BUSINESS PROFILE: Happy Homesteader

A conversation with Mission business owners

Meet Allan and Lorna, neighbours, friends, family, community members, homesteaders and local business owners.

You may recognize them as the happy couple from downtown’s very own Happy Homesteader.

Homesteading refers to a lifestyle of self-sufficiency – otherwise known as ‘getting back to basics.’ Features include subsistence agriculture, fence building, food pickling and preservation, home brewing, sausage making, bread baking and, of course, beekeeping.

Allan is one of Mission’s resident beekeepers, also known as a honey farmer or an apiarist. On their Ferndale property, they currently have eight hives in their apiary.

Lorna, on the other hand, is all about the food and developed a love for creating it at a very young age. She was taught the basics of cooking and baking, and over the years, often engaged her friends in the primitive art of canning, making cheese or baking bread.

“When I first moved to Mission, I wanted to buy Lorna’s,” she recalls with a smile. “The name was perfect, but we wanted a joint venture and spent a lot of time looking for the perfect location.”

Many will remember that Lorna’s was the small diner on Main Street, the location Bee Thai now occupies.

Being a business owner in the downtown core has not always been smooth sailing and there have been challenges over the past two years.

“In today’s day and age, society is so busy,” Lorna explains. “It breaks my heart to see fully roasted chickens ready to buy in the stores. You can even buy pre-hard boiled and peeled eggs now. Everyone is so focused on convenience.”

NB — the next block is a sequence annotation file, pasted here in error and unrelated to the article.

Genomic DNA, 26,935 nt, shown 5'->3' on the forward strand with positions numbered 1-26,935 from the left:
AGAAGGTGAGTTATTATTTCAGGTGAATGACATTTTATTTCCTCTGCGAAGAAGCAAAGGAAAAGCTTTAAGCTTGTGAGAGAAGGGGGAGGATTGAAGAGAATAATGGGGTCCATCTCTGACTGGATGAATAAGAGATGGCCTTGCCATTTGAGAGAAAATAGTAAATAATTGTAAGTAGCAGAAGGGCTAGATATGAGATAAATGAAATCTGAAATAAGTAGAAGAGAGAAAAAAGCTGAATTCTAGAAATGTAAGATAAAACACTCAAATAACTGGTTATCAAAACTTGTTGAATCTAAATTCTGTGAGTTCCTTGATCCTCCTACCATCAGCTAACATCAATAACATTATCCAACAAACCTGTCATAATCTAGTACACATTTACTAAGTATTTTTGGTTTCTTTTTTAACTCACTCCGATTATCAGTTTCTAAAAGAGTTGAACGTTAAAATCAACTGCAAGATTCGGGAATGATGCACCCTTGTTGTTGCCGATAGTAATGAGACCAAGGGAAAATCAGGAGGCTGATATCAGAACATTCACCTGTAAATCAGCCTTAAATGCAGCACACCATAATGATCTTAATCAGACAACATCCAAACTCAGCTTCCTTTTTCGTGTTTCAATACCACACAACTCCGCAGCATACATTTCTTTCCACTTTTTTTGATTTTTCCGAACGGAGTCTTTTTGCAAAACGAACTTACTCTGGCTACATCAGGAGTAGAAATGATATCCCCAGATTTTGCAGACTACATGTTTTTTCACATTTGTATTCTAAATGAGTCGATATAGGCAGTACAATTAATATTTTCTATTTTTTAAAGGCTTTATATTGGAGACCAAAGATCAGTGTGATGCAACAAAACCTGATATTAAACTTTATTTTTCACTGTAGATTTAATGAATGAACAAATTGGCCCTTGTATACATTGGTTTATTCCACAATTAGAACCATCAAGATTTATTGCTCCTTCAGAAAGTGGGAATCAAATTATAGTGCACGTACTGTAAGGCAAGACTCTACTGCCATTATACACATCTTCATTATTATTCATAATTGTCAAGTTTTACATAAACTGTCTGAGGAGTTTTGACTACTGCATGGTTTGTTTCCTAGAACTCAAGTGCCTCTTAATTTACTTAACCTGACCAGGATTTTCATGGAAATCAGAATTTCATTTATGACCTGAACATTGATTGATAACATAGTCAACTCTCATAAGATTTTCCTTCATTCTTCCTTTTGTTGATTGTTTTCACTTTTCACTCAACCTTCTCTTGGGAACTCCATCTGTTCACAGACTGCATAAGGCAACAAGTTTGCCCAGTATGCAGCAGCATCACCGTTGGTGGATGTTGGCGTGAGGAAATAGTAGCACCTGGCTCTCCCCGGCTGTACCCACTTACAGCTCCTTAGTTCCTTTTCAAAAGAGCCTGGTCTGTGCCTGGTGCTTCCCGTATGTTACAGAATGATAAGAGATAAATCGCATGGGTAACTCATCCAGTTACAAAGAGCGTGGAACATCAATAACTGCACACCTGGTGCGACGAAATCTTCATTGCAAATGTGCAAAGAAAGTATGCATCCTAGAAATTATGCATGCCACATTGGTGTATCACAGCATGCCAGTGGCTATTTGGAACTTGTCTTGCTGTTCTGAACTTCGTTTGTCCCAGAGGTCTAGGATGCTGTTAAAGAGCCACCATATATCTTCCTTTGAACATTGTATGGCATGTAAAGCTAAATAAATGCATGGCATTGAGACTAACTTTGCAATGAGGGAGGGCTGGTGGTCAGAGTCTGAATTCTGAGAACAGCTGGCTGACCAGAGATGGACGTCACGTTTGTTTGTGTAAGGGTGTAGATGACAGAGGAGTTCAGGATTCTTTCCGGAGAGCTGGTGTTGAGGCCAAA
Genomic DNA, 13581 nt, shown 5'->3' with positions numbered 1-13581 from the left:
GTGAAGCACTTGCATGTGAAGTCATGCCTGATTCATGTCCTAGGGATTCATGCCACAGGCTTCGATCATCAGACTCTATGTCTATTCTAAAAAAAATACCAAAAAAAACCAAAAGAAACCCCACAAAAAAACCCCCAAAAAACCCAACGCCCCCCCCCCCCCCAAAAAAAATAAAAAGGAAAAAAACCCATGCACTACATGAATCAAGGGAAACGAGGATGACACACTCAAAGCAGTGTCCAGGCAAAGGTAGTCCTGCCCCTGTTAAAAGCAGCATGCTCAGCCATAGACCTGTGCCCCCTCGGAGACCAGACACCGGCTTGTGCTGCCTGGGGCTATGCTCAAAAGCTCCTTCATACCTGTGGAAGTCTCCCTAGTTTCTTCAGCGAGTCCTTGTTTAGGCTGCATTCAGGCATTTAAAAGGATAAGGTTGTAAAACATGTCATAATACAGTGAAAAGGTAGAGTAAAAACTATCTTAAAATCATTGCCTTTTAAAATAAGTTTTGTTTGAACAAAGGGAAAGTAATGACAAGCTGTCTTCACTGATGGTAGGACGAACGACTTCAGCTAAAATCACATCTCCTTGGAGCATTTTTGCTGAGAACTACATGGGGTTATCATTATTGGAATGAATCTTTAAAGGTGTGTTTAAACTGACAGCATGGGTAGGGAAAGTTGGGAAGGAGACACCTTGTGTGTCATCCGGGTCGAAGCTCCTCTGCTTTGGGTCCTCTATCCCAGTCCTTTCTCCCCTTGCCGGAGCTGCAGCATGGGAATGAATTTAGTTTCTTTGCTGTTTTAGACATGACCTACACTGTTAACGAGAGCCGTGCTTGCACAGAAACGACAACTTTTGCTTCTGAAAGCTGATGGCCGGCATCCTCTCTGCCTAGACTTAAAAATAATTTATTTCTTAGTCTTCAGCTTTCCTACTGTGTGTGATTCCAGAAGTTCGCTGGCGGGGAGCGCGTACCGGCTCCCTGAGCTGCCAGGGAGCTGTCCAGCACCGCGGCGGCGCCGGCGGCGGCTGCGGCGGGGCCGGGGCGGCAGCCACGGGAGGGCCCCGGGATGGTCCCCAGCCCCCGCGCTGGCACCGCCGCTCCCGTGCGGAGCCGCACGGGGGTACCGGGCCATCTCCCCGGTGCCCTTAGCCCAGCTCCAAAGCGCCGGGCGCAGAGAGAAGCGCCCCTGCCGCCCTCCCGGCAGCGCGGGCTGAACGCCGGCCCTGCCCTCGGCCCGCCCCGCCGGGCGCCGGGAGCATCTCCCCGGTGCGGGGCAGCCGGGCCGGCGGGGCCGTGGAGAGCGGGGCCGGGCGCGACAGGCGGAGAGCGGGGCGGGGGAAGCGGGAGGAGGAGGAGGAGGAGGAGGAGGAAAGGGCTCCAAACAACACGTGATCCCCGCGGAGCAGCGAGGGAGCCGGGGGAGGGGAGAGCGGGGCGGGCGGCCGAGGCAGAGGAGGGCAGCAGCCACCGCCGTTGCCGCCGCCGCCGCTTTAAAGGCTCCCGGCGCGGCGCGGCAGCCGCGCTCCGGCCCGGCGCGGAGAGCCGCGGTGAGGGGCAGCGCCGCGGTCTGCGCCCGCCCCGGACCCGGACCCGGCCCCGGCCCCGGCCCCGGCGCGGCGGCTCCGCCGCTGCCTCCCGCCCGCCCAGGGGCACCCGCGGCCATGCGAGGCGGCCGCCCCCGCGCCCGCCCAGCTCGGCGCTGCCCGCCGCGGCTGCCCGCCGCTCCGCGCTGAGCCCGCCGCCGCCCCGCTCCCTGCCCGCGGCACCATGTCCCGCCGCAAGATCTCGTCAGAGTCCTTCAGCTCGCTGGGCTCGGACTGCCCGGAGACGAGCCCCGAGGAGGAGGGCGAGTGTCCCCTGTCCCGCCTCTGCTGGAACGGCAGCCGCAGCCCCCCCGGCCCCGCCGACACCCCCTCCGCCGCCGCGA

For most of us in today’s world, the time and effort involved in ‘do it yourself’ and ‘starting from scratch’ isn’t remotely realistic, but we can all agree that this may be a wake up call to society to slow down.

Both Lorna and Allan are adamant about educating our community in the importance of consuming local honey, especially at a time like this.

Why local honey?

A little research in to the benefits of local, raw honey and one discovers the numerous healing properties. Local honey can not only alleviate seasonal allergies and reduce the lifespan of colds, but it is also a natural antiseptic and can assist with taming the stomach flu.

In addition to the honey, Allan and Lorna also have available pollen, propolis and royal jelly.

They say pollen is beneficial for asthma and respiratory difficulties and can assist with avoiding illness, boosting immunity and killing bacteria. Propolis seems to have activity against bacteria, viruses and fungi. Royal jelly is reserved for the Queen Bee and supports a healthy immune system.

They are currently taking online orders, doing home delivery and are even considering the option of uploading some homesteading tutorials.

Advice to the community?

“When life resumes to normal, it’s a good idea to be mindful of what you have on stock,” Lorna encourages. “Don’t always depend on imports and convenience. Learn how to bake bread. Make sure you know how to make things from scratch.”

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